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Instructional Design: A Growing Field

According to a recent article from Forbes, automation is actually creating jobs and new roles for workers, a trend that is expected to continue and grow. “McKinsey Global Institute projects that if automation adoption is in the midpoint of a range of scenarios, about 15% of the global workforce, or 400 million workers, will be displaced by 2030. There are also another 8 – 9% of employees who will work in categories that do not yet exist today.  There will be significant reskilling of workers.”

In addition, the rapid pace of technological change in the workplace means that the physical and mental requirements and tasks of many jobs change frequently and, at times, dramatically. It is critical that companies and their employees keep up with these changes.

The Business Journals reports that the number one approach private companies are taking to adjust to the skills gap in their factories, offices, studios, and shops is training or retraining their workers. To prepare their employees for the future, these companies seek out highly qualified instructional designers.

What Does an Instructional Designer Do?

Instructional Design Central defines instructional design as “the process by which learning products and experiences are designed, developed, and delivered. These learning products include online courses, instructional manuals, video tutorials, learning simulations, etc.”

Instructional designers create and deliver learning products and experiences for business, for K-12 schools and higher education, and for government organizations. As architects of the learning experience, instructional designers analyze, design, develop, implement and evaluate processes and tools for learning.

Increased Job Opportunities for Instructional Designers

This urgency to “reskill workers” has increased job opportunities for well-prepared instructional designers. Understanding the needs of the learner and how evolving technologies impact all education and training is the foundation of what an effective instructional designer does.

In 2017, in the United States, there were new job postings for over 7,000 instructional designers, according to a Labor Insight report from Burning Glass Technologies. In 2018, the new job postings grew to 9,659, an increase of over 36% in just one year. This trend will likely continue as technology continues to evolve and impact the workplace and education.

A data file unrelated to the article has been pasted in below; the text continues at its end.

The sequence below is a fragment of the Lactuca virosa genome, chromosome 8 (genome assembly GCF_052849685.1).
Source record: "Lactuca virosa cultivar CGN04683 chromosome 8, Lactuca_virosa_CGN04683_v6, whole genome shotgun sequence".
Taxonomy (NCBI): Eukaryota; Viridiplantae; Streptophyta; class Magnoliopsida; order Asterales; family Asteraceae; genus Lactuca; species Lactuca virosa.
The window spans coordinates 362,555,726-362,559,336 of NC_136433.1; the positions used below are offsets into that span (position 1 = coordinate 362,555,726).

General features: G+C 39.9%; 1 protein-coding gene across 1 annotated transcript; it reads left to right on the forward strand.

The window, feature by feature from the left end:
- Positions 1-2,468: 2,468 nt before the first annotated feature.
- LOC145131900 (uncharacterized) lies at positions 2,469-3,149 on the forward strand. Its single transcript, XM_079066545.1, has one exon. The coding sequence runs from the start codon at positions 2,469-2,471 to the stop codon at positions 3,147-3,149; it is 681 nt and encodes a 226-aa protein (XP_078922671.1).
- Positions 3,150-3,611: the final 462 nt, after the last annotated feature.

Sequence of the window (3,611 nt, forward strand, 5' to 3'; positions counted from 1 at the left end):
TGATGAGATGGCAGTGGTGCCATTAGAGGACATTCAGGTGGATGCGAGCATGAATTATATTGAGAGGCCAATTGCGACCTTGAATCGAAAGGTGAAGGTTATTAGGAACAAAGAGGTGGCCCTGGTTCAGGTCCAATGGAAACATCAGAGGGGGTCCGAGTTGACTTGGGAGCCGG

The wide variety of roles in instructional design and technology include positions in both education and business. Professional opportunities include:

  • Senior Instructional Designer
  • E-Learning Developer
  • Trainer
  • E-learning Project Manager, Developer
  • Blended Learning Administrator, Developer
  • Instructional Systems Developer
  • Course Developer
  • Director of Instructional Design and Training
  • Director of Training
  • Director of E-Learning
  • Instructional Technology Specialist

Pursuing a Career in Instructional Design & Technology

Whether your career goals are tied to academia or to corporate life, the field of instructional design and technology is wide open and in demand. A master’s degree in this area of study will prepare you to design successful learning experiences in both academic and corporate environments.

St. Thomas University offers a fully online Master of Science in Instructional Design & Technology program that is ideal for a broad range of instructional design professionals including librarians, instructional professors, curriculum designers, corporate trainers, human resources directors, academic coaches, training developers, web trainers, marketing directors, and project management professionals.

Learn more about St. Thomas University’s online Master of Science in Instructional Design & Technology program.


Instructional Design Central: What Is Instructional Design?

Forbes: The Upside of Automation: New Jobs, Increased Productivity and Changing Roles for Workers

The Business Journals: Private Companies Rise to Reskilling

Burning Glass Technologies: Labor Insights

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